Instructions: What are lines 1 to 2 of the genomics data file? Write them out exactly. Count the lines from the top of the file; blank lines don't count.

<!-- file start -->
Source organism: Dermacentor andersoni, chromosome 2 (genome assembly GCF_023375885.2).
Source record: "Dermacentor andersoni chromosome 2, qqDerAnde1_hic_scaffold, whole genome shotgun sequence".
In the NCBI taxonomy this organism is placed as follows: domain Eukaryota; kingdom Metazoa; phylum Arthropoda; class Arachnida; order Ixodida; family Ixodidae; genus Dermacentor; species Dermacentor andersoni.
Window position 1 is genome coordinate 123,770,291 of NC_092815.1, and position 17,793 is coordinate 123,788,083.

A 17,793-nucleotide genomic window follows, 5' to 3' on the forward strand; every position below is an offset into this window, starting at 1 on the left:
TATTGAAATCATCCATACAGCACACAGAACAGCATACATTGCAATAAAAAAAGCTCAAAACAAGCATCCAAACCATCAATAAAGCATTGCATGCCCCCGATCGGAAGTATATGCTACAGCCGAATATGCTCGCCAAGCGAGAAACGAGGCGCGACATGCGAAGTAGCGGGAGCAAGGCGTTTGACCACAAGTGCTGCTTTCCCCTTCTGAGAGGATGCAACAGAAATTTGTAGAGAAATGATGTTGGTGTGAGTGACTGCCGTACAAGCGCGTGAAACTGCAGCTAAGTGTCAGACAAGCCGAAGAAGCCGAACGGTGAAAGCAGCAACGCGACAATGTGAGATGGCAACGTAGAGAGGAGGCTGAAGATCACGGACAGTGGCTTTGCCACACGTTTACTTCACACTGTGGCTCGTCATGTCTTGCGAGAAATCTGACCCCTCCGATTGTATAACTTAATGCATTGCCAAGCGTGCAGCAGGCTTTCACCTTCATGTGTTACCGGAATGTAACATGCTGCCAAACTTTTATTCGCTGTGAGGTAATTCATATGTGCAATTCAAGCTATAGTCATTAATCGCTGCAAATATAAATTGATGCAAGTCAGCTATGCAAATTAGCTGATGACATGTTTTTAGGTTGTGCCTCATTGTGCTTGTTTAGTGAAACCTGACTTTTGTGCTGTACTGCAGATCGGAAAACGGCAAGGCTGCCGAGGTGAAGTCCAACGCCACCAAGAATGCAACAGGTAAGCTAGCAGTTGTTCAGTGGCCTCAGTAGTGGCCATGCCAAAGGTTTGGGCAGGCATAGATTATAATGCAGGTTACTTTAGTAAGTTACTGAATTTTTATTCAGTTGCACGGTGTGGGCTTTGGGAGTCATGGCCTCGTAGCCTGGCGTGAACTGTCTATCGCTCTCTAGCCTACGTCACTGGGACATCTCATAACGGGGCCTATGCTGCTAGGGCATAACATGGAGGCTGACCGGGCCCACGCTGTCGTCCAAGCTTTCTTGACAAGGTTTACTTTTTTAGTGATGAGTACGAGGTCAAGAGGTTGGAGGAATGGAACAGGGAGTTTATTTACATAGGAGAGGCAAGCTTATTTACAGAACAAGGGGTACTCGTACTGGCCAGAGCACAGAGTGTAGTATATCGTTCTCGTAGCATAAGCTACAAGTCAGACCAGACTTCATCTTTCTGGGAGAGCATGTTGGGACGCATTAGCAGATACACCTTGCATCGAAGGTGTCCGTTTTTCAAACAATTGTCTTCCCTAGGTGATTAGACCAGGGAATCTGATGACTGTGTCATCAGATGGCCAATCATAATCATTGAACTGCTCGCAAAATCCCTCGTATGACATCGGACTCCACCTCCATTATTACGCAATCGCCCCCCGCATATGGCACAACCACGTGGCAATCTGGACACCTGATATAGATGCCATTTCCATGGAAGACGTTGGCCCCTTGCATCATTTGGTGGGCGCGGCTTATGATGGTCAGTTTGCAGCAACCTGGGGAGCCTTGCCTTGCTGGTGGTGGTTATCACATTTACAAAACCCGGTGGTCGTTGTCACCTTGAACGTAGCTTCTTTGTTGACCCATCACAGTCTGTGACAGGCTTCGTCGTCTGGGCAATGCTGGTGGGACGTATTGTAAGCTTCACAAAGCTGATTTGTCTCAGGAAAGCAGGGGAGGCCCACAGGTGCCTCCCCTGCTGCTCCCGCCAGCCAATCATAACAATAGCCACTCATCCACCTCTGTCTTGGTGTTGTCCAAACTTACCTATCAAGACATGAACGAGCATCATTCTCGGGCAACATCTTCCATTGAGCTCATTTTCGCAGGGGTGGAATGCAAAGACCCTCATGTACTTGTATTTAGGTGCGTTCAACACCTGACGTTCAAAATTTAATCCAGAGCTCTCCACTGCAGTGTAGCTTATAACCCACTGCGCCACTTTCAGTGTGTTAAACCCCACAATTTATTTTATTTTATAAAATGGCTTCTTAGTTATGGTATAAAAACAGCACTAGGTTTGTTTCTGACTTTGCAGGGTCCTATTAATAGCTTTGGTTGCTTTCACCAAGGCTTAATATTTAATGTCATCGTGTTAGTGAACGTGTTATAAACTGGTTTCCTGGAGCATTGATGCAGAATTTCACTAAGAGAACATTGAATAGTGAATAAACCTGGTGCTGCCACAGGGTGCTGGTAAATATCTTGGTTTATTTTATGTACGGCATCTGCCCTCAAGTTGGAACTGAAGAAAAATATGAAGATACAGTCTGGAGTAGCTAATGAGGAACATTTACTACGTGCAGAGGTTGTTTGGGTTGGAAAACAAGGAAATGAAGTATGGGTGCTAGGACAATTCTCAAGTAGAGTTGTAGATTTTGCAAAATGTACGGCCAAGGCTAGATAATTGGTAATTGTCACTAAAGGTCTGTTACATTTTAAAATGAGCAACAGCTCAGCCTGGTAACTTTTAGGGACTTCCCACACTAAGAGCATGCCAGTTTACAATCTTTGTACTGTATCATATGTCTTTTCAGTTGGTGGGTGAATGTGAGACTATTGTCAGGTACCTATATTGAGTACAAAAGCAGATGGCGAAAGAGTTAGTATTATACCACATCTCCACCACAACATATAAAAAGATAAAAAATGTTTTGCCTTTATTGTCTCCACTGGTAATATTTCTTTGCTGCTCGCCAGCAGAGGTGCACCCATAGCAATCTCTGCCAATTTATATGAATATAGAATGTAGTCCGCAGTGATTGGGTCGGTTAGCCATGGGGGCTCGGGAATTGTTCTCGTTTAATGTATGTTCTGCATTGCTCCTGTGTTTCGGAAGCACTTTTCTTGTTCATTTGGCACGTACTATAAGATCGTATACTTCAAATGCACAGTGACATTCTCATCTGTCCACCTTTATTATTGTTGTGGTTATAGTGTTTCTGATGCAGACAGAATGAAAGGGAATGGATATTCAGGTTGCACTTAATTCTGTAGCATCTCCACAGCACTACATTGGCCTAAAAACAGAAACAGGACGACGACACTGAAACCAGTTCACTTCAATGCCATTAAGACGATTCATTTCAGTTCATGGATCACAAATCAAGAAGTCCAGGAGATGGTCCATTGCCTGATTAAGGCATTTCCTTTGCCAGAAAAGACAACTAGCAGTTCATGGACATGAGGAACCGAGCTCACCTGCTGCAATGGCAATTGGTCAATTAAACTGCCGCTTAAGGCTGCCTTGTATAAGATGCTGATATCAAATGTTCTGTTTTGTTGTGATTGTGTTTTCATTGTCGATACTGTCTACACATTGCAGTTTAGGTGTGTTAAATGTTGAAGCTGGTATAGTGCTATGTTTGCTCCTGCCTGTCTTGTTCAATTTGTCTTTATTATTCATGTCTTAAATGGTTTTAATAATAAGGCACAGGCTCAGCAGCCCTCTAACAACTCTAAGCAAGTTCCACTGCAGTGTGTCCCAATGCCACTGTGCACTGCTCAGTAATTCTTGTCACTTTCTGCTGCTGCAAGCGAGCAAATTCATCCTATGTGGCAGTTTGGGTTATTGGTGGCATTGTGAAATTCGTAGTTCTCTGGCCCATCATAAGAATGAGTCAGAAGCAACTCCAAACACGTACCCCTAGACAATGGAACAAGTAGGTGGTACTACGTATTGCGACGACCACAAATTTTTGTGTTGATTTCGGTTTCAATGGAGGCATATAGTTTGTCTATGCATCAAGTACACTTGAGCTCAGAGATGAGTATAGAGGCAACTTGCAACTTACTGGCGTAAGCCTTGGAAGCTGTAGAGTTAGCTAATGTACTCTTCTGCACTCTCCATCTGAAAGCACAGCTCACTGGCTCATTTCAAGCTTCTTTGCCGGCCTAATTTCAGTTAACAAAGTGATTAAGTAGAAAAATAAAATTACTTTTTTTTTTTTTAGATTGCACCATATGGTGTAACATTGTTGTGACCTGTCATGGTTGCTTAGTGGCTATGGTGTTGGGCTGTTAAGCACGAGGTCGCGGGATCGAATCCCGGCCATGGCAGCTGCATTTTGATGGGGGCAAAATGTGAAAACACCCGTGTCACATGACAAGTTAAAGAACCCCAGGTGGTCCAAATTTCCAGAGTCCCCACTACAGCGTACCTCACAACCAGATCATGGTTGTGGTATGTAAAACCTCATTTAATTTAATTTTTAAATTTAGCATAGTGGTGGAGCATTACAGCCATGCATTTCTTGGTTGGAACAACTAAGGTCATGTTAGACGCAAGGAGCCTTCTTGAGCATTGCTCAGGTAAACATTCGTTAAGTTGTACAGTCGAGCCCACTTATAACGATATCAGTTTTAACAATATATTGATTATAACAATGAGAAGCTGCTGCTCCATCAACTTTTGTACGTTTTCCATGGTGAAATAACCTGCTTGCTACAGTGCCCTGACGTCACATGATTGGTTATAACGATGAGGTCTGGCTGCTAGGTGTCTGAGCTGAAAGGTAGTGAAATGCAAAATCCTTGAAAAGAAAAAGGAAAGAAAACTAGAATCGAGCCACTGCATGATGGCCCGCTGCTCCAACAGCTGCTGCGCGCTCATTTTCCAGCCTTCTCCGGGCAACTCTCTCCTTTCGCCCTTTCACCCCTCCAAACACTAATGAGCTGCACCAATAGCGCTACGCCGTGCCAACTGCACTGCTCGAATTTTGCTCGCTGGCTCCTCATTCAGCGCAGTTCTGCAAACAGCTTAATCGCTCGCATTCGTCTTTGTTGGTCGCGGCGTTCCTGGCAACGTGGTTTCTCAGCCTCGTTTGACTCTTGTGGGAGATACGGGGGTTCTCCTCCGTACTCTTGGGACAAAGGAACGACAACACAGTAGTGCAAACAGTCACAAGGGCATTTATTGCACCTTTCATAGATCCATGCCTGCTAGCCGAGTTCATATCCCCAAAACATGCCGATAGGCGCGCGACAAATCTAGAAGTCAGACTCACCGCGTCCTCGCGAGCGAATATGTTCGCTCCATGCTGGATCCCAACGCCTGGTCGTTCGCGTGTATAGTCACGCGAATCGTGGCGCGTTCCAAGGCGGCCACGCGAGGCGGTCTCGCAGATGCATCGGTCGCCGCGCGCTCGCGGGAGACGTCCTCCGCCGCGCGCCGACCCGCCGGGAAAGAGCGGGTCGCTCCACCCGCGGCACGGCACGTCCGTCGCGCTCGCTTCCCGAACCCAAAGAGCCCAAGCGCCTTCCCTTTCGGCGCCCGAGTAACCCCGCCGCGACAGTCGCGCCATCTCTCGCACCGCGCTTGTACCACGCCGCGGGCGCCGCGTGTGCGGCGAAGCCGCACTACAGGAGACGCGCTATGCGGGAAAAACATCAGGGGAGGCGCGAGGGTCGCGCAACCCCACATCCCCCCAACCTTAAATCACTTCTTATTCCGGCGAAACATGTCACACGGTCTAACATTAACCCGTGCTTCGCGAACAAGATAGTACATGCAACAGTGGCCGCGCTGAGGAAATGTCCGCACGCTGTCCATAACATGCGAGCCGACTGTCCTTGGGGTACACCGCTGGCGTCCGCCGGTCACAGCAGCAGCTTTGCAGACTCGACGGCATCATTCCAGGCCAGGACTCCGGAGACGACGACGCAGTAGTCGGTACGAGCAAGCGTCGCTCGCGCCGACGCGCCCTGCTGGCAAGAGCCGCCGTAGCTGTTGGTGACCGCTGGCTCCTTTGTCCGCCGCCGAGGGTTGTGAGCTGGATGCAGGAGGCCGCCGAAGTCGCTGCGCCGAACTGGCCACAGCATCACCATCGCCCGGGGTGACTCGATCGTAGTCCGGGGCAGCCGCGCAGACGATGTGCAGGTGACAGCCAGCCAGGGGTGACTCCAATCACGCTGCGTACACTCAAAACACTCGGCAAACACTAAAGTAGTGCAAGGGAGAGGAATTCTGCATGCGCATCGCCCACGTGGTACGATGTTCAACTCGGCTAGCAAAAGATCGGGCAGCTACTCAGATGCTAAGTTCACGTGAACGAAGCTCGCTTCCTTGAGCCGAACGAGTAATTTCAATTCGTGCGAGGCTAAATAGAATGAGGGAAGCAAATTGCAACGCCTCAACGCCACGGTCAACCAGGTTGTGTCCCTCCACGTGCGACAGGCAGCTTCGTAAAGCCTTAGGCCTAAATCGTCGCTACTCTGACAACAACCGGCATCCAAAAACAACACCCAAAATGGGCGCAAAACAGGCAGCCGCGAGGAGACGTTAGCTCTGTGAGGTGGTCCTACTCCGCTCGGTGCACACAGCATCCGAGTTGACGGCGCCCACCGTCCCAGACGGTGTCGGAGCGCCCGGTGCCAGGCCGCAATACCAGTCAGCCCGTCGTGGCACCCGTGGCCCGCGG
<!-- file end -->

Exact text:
Source organism: Dermacentor andersoni, chromosome 2 (genome assembly GCF_023375885.2).
Source record: "Dermacentor andersoni chromosome 2, qqDerAnde1_hic_scaffold, whole genome shotgun sequence".